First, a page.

Follow Harriet on Twitter
Annie Leibowitz, Susan Sontag, and Emily Dickinson
This NY Times feature on renowned photographer Annie Leibovitz sheds light on her new book of photographs, Pilgrimage, one that she had planned with her partner Susan Sontag before Sontag passed away. The two planned to make trips to specific places that held significant meaning for them and their relationship. Loss and grief soon sidelined the project, but they did make it to Niagra Falls and Emily Dickinson’s house.
“Pilgrimage” opens with shots of Emily Dickinson’s house that Ms. Leibovitz took, casually, while in Amherst, Mass., on a family visit. She visited the house next door, which belonged to Dickinson’s brother, Austin. “Austin’s house was a revelation. You could feel the people who had lived there. Austin’s young son had died in one of the small bedrooms, and I found that I couldn’t walk into it.”
She set those photographs aside. Before her partner, Susan Sontag, died, she and Ms. Leibovitz had planned to do a book of places they cared about. They made all kinds of lists of where they wanted to go. Years later, Ms. Leibovitz realized that she still wanted to do that book, with her own list.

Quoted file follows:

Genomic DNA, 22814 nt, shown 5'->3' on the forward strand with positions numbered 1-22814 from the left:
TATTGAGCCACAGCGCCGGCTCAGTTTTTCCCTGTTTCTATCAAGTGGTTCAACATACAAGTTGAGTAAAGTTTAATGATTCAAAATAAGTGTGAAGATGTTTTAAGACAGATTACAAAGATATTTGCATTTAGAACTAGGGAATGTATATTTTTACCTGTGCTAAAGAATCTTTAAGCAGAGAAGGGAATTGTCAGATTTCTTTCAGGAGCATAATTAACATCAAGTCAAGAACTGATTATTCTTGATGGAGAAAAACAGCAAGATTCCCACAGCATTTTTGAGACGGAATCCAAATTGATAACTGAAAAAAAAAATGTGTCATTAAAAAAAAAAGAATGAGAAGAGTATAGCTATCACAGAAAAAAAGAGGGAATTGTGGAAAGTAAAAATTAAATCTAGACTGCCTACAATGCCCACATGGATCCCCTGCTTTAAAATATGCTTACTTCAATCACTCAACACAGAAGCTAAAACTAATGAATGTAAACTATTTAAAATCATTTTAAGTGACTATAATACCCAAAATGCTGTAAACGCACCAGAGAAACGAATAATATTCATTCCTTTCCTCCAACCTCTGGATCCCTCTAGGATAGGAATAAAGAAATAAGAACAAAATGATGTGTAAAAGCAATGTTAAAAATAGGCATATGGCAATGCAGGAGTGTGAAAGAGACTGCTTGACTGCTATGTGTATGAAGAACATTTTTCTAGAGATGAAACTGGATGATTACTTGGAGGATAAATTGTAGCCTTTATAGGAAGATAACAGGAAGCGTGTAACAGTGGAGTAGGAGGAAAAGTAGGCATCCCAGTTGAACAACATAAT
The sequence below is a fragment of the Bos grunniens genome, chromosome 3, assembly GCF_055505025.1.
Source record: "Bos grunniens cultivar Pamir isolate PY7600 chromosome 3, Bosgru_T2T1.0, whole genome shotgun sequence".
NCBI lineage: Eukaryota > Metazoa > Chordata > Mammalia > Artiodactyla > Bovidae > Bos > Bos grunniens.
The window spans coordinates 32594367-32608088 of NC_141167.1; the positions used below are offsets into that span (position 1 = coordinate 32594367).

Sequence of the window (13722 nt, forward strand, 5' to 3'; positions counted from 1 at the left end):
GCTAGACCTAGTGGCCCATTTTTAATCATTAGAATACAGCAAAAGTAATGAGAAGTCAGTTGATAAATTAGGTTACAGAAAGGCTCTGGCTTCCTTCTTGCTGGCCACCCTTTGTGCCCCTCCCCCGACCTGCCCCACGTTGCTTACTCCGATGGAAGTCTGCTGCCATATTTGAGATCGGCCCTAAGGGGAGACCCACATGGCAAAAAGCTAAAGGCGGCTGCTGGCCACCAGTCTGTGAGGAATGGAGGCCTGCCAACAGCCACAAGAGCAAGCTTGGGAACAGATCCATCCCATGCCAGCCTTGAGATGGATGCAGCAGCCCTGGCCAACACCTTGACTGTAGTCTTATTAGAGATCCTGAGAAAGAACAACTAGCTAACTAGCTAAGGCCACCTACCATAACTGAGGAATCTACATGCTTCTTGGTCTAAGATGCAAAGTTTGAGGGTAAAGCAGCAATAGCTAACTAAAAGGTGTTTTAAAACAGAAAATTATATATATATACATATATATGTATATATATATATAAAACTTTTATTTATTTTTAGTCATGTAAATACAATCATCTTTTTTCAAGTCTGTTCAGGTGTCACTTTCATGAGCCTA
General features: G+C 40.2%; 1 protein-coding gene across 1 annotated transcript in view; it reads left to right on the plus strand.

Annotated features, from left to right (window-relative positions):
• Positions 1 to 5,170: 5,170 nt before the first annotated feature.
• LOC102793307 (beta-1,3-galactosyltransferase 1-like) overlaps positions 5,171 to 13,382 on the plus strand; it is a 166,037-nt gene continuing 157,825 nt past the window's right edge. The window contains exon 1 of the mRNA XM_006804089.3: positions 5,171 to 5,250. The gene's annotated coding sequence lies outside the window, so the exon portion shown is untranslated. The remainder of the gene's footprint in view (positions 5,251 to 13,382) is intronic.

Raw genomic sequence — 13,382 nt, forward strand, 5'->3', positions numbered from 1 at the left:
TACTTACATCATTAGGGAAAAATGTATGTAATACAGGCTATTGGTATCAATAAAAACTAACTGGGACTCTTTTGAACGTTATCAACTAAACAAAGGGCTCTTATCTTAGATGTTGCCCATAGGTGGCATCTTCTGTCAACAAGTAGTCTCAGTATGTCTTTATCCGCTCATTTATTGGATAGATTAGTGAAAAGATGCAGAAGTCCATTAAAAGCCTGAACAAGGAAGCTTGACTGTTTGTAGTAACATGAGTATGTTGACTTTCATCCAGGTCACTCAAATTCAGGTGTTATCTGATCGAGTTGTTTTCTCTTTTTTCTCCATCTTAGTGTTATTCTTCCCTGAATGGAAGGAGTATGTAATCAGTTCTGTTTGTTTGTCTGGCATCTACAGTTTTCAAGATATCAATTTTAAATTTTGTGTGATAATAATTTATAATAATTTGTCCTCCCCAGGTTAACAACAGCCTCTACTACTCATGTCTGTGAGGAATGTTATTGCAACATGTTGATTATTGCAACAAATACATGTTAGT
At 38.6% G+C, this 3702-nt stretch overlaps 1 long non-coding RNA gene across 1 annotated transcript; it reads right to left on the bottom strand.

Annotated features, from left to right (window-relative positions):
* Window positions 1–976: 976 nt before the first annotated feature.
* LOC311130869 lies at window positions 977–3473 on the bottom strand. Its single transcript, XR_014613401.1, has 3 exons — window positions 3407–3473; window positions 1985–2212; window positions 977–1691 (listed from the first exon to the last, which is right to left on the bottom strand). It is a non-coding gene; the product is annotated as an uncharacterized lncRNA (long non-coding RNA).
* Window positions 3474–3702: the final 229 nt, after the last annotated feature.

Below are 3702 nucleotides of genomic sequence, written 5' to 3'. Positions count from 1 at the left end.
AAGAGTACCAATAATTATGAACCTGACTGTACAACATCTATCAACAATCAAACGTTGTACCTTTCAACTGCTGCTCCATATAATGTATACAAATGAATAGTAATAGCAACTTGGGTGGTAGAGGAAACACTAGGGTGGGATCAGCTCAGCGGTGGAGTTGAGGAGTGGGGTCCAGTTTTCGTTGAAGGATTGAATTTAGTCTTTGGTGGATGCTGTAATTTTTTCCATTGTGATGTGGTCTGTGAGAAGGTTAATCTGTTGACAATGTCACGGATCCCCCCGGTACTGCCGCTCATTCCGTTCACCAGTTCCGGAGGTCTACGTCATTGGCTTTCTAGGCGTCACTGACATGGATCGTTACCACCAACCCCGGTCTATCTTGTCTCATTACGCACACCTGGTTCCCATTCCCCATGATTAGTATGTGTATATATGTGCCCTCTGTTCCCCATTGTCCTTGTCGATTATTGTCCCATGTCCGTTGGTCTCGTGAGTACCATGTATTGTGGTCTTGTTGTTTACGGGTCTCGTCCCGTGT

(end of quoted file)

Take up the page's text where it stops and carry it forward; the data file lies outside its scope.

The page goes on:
Something about the Niagara trip with her girls stirred up memories of the Dickinson photographs and Ms. Leibovitz resurrected the idea of a pilgrimage. “There was a spiritual aspect to this journey at first,” she says. “It didn’t stay at that level — because I began to feel better. But somehow, it saved me to go into other worlds.”
She took her camera to Virginia Woolf’s house, photographing the surface of her writing table, and into her garden, capturing the wide, roiling water of the River Ouse, in which Woolf drowned herself. She photographed Dr. Freud’s sumptuously carpeted patient’s couch in London, and Darwin’s odd specimen collection. Eleanor Roosevelt’s bedroom, with its simple white coverlets, in her cozy cottage, Val-Kill, stands in contrast to a silver serving dish, its rich patina rippling with light. Abraham Lincoln’s elegant top hat and the white kid gloves, stiff with age, he had in his pocket when he was shot, make a startling appearance. Ms. Leibovitz visited Louisa May Alcott’s house, and photographed the view from Emerson’s bedroom window. The photo Ms. Leibovitz took of Emily Dickinson’s only surviving dress hovers near the book’s opening pages like a beneficent spirit, a beautifully detailed, embroidered white ghost.
Follow the link to read the rest. The slide show is great. Enjoy the detail of Dickinson’s dress.